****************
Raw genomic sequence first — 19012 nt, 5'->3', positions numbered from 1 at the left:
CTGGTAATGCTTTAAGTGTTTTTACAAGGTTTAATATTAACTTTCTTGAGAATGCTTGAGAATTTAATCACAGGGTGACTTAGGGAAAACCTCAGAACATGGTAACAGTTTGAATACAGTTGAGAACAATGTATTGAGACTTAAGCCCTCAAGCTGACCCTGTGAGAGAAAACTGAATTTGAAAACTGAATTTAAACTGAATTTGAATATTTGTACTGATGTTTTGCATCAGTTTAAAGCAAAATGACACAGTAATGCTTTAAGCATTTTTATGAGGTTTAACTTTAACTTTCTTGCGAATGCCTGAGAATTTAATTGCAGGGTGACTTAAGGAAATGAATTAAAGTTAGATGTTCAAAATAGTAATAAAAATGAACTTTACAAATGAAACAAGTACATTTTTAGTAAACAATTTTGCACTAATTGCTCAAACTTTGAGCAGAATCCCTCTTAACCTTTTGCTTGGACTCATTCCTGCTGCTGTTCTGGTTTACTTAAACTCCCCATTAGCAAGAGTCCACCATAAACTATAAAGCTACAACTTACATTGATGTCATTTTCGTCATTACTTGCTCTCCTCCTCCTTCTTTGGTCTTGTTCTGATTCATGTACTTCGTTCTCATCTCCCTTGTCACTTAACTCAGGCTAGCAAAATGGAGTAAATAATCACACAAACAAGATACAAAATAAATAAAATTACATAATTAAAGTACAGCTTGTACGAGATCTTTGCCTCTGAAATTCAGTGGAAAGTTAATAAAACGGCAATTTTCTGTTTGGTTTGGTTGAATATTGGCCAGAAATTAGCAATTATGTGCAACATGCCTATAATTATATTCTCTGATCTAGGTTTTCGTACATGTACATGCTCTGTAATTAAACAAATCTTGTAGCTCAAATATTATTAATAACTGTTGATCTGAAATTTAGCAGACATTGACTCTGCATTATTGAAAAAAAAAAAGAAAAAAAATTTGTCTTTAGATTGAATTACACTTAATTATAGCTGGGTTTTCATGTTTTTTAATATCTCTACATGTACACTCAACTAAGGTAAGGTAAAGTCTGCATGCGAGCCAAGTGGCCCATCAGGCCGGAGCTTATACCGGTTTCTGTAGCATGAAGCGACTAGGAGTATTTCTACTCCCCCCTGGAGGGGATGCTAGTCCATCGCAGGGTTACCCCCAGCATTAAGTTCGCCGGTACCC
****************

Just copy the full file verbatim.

Raw genomic sequence first — 19012 nt, 5'->3', positions numbered from 1 at the left:
CTGGTAATGCTTTAAGTGTTTTTACAAGGTTTAATATTAACTTTCTTGAGAATGCTTGAGAATTTAATCACAGGGTGACTTAGGGAAAACCTCAGAACATGGTAACAGTTTGAATACAGTTGAGAACAATGTATTGAGACTTAAGCCCTCAAGCTGACCCTGTGAGAGAAAACTGAATTTGAAAACTGAATTTAAACTGAATTTGAATATTTGTACTGATGTTTTGCATCAGTTTAAAGCAAAATGACACAGTAATGCTTTAAGCATTTTTATGAGGTTTAACTTTAACTTTCTTGCGAATGCCTGAGAATTTAATTGCAGGGTGACTTAAGGAAATGAATTAAAGTTAGATGTTCAAAATAGTAATAAAAATGAACTTTACAAATGAAACAAGTACATTTTTAGTAAACAATTTTGCACTAATTGCTCAAACTTTGAGCAGAATCCCTCTTAACCTTTTGCTTGGACTCATTCCTGCTGCTGTTCTGGTTTACTTAAACTCCCCATTAGCAAGAGTCCACCATAAACTATAAAGCTACAACTTACATTGATGTCATTTTCGTCATTACTTGCTCTCCTCCTCCTTCTTTGGTCTTGTTCTGATTCATGTACTTCGTTCTCATCTCCCTTGTCACTTAACTCAGGCTAGCAAAATGGAGTAAATAATCACACAAACAAGATACAAAATAAATAAAATTACATAATTAAAGTACAGCTTGTACGAGATCTTTGCCTCTGAAATTCAGTGGAAAGTTAATAAAACGGCAATTTTCTGTTTGGTTTGGTTGAATATTGGCCAGAAATTAGCAATTATGTGCAACATGCCTATAATTATATTCTCTGATCTAGGTTTTCGTACATGTACATGCTCTGTAATTAAACAAATCTTGTAGCTCAAATATTATTAATAACTGTTGATCTGAAATTTAGCAGACATTGACTCTGCATTATTGAAAAAAAAAAAGAAAAAAAATTTGTCTTTAGATTGAATTACACTTAATTATAGCTGGGTTTTCATGTTTTTTAATATCTCTACATGTACACTCAACTAAGGTAAGGTAAAGTCTGCATGCGAGCCAAGTGGCCCATCAGGCCGGAGCTTATACCGGTTTCTGTAGCATGAAGCGACTAGGAGTATTTCTACTCCCCCCTGGAGGGGATGCTAGTCCATCGCAGGGTTACCCCCAGCATTAAGTTCGCCGGTACCC